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10.3 Million Poor Uninsured Americans Could Be Eligible for Medicaid if States Opt for ACA Expansion

In June 2012, the Supreme Court ruling on the Affordable Care Act (ACA) put the decision to expand Medicaid coverage to nonelderly adults with incomes below 138 percent of the federal poverty level in the hands of the states. As of January 2014, many states had not used the ACA to expand Medicaid coverage. Nationwide, state decisions about expanding Medicaid affect an estimated 10.2 million uninsured adults with incomes below the poverty level. These poor uninsured adults miss out on Medicaid if their state does not expand the program and are not eligible to receive subsidies for obtaining health insurance coverage through the Marketplaces under the ACA.

The accompanying map provides estimates of the number of poor uninsured adults who would be eligible for Medicaid only if their state expands the program under the ACA. Additional data show the racial and ethnic and age distributions of these individuals in each state. These estimates are derived from Urban Institute analyses of the 2009, 2010, and 2011 American Community Survey that take into account income, immigration status, and other factors that determine eligibility and reflect current Medicaid eligibility requirements for adults.1 States are categorized into two groups: expanding Medicaid under the ACA, and not expanding Medicaid under the ACA as of January 2014. Michigan, which is classified as a Medicaid expansion state, is not enrolling adults in the expansion group until April 1, 2014. This classification of states is based on information on the Centers for Medicare and Medicaid Services (CMS) web site that reflect state decisions and CMS actions as of October 24, 2013.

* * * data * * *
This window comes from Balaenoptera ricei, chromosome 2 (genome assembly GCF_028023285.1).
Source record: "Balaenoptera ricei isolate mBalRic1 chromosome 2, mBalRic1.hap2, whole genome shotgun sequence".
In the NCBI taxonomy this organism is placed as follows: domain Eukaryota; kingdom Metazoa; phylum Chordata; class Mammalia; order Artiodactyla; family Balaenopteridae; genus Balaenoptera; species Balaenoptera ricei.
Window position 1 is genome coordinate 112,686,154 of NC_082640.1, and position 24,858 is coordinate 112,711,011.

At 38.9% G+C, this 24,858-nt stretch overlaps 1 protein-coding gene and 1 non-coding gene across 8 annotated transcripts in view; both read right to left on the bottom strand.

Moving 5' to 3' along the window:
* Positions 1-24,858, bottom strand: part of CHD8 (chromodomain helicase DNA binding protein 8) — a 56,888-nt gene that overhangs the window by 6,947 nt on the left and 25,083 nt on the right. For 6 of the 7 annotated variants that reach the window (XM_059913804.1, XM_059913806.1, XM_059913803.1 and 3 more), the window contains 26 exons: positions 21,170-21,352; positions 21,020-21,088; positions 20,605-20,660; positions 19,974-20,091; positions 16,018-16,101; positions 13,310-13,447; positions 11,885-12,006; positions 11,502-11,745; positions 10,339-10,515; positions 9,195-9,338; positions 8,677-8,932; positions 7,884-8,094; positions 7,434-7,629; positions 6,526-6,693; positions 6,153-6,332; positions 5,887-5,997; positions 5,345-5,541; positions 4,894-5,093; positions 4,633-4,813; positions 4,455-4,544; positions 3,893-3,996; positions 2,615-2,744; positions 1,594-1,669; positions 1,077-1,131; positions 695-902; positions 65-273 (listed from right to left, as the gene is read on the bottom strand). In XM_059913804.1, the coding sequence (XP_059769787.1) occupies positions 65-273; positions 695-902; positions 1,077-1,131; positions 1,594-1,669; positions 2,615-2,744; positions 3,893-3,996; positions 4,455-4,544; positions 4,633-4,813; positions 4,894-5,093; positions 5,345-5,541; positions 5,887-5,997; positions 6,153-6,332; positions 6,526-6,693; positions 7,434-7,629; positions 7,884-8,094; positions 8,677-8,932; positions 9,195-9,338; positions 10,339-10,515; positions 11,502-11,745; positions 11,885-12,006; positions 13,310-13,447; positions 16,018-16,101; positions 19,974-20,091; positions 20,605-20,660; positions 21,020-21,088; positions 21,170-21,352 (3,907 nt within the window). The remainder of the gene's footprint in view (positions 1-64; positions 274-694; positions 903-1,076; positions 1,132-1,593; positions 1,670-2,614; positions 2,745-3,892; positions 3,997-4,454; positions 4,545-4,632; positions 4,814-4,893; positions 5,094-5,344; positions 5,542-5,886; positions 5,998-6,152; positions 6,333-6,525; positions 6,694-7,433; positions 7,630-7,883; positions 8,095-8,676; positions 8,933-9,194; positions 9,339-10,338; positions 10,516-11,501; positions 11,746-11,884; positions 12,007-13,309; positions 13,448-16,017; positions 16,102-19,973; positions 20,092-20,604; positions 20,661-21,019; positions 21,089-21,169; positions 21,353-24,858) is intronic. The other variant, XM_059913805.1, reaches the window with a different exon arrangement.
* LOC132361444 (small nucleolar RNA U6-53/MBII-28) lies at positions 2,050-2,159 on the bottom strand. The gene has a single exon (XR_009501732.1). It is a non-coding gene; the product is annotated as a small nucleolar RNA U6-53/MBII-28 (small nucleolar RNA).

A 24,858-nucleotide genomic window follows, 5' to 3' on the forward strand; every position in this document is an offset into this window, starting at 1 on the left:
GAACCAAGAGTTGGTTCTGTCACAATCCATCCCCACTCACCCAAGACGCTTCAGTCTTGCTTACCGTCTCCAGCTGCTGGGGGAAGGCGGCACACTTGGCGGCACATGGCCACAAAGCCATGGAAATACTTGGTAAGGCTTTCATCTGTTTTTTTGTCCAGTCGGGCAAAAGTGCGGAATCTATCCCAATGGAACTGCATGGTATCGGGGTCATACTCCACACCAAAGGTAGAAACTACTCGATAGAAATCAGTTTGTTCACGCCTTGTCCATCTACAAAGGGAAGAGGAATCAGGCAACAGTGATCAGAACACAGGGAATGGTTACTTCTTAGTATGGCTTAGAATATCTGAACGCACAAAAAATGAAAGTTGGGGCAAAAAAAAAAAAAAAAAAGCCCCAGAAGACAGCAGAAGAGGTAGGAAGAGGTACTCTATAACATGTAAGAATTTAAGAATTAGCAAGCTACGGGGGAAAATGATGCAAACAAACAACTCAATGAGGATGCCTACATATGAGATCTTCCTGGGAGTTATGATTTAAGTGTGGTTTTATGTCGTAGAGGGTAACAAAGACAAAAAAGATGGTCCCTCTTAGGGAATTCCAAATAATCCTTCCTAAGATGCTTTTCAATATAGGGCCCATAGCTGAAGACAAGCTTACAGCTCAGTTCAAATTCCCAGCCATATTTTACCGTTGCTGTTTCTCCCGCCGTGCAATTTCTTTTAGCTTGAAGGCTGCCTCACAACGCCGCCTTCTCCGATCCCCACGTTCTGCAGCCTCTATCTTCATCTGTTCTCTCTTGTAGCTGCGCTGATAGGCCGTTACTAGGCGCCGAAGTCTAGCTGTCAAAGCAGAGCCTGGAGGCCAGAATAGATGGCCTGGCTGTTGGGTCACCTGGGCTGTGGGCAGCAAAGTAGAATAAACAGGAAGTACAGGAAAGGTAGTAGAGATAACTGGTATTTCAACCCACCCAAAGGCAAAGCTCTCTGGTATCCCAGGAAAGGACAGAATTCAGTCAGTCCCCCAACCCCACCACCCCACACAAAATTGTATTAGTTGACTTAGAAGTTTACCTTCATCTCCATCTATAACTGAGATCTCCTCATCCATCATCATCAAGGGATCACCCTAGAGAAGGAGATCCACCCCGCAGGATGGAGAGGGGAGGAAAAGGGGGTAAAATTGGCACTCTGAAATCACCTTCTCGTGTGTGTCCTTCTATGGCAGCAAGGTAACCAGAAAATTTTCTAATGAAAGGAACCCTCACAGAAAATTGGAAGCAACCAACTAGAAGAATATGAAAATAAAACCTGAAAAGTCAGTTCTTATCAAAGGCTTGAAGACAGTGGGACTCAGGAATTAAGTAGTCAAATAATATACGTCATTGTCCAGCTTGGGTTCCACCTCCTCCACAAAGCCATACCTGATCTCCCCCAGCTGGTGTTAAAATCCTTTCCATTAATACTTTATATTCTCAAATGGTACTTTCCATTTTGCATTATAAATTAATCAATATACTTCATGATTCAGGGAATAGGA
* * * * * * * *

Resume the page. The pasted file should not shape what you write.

Based on current information, an estimated 4.4 million poor uninsured adults will become newly eligible for Medicaid in the 25 states and the District of Columbia that have opted to expand Medicaid; an estimated 5.8 million will not be eligible because they live in one of the 25 states that had not committed to expand Medicaid by January 2014. If states make choices that change how they are characterized in this map, we will update it to keep our estimates as current as possible.

1 These estimates are derived using similar methods to those used to produce the estimates released by the Urban Institute in summer 2012, directly after the Supreme Court Ruling on the Affordable Care Act (http://www.urban.org/publications/412607.html and http://www.urban.org/publications/412630.html). These updated estimates are based on data from the 2009, 2010, and the 2011 American Community Survey that have been aged to 2014 to reflect current conditions. The ACS allows us to estimate reliable local-level estimates, given that the annual ACS sample has over 1.8 million adults nationwide, drawn from each county in the country. The ACA data reflect the most current federal and state-level information available on how income and household units will be defined for determining Medicaid eligibility under both ACA and pre-ACA rules. This analysis builds on the Urban Institute’s ACS Medicaid and CHIP Eligibility Model, which was developed by Victoria Lynch with funding from the Robert Wood Johnson Foundation.

State plans for expanding Medicaid under the ACA

 


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